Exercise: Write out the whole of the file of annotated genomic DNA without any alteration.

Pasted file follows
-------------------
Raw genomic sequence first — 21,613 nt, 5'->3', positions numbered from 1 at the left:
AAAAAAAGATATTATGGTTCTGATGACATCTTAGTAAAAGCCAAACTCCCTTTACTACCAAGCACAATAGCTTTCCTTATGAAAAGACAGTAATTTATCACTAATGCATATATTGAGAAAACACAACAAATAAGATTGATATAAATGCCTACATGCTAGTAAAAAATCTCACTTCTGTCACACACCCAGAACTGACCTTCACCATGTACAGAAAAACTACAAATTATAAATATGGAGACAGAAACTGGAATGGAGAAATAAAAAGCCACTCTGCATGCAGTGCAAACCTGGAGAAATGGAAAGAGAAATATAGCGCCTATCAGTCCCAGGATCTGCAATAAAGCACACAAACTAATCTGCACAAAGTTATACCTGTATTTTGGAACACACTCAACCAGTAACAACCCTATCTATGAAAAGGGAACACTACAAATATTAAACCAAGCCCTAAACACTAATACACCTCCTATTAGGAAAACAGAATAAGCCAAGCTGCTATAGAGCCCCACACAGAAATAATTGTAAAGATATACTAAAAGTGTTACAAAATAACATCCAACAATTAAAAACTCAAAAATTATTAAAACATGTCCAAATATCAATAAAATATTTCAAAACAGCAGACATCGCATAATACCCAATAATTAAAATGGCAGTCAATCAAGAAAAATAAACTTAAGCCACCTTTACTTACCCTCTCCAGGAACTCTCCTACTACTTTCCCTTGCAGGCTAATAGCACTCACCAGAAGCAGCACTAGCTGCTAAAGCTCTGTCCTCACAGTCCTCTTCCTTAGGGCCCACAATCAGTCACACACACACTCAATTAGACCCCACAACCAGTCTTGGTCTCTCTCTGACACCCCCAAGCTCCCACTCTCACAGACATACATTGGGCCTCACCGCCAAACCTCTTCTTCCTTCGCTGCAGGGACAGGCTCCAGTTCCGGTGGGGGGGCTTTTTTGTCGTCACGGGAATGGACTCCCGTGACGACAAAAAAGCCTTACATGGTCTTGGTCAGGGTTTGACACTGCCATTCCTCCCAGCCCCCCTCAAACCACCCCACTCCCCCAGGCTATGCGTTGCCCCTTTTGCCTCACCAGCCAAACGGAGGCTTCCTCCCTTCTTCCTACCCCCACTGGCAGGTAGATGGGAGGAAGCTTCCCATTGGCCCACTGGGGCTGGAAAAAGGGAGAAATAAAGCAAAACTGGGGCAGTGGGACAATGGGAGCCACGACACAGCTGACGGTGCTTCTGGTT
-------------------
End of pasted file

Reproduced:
Raw genomic sequence first — 21,613 nt, 5'->3', positions numbered from 1 at the left:
AAAAAAAGATATTATGGTTCTGATGACATCTTAGTAAAAGCCAAACTCCCTTTACTACCAAGCACAATAGCTTTCCTTATGAAAAGACAGTAATTTATCACTAATGCATATATTGAGAAAACACAACAAATAAGATTGATATAAATGCCTACATGCTAGTAAAAAATCTCACTTCTGTCACACACCCAGAACTGACCTTCACCATGTACAGAAAAACTACAAATTATAAATATGGAGACAGAAACTGGAATGGAGAAATAAAAAGCCACTCTGCATGCAGTGCAAACCTGGAGAAATGGAAAGAGAAATATAGCGCCTATCAGTCCCAGGATCTGCAATAAAGCACACAAACTAATCTGCACAAAGTTATACCTGTATTTTGGAACACACTCAACCAGTAACAACCCTATCTATGAAAAGGGAACACTACAAATATTAAACCAAGCCCTAAACACTAATACACCTCCTATTAGGAAAACAGAATAAGCCAAGCTGCTATAGAGCCCCACACAGAAATAATTGTAAAGATATACTAAAAGTGTTACAAAATAACATCCAACAATTAAAAACTCAAAAATTATTAAAACATGTCCAAATATCAATAAAATATTTCAAAACAGCAGACATCGCATAATACCCAATAATTAAAATGGCAGTCAATCAAGAAAAATAAACTTAAGCCACCTTTACTTACCCTCTCCAGGAACTCTCCTACTACTTTCCCTTGCAGGCTAATAGCACTCACCAGAAGCAGCACTAGCTGCTAAAGCTCTGTCCTCACAGTCCTCTTCCTTAGGGCCCACAATCAGTCACACACACACTCAATTAGACCCCACAACCAGTCTTGGTCTCTCTCTGACACCCCCAAGCTCCCACTCTCACAGACATACATTGGGCCTCACCGCCAAACCTCTTCTTCCTTCGCTGCAGGGACAGGCTCCAGTTCCGGTGGGGGGGCTTTTTTGTCGTCACGGGAATGGACTCCCGTGACGACAAAAAAGCCTTACATGGTCTTGGTCAGGGTTTGACACTGCCATTCCTCCCAGCCCCCCTCAAACCACCCCACTCCCCCAGGCTATGCGTTGCCCCTTTTGCCTCACCAGCCAAACGGAGGCTTCCTCCCTTCTTCCTACCCCCACTGGCAGGTAGATGGGAGGAAGCTTCCCATTGGCCCACTGGGGCTGGAAAAAGGGAGAAATAAAGCAAAACTGGGGCAGTGGGACAATGGGAGCCACGACACAGCTGACGGTGCTTCTGGTT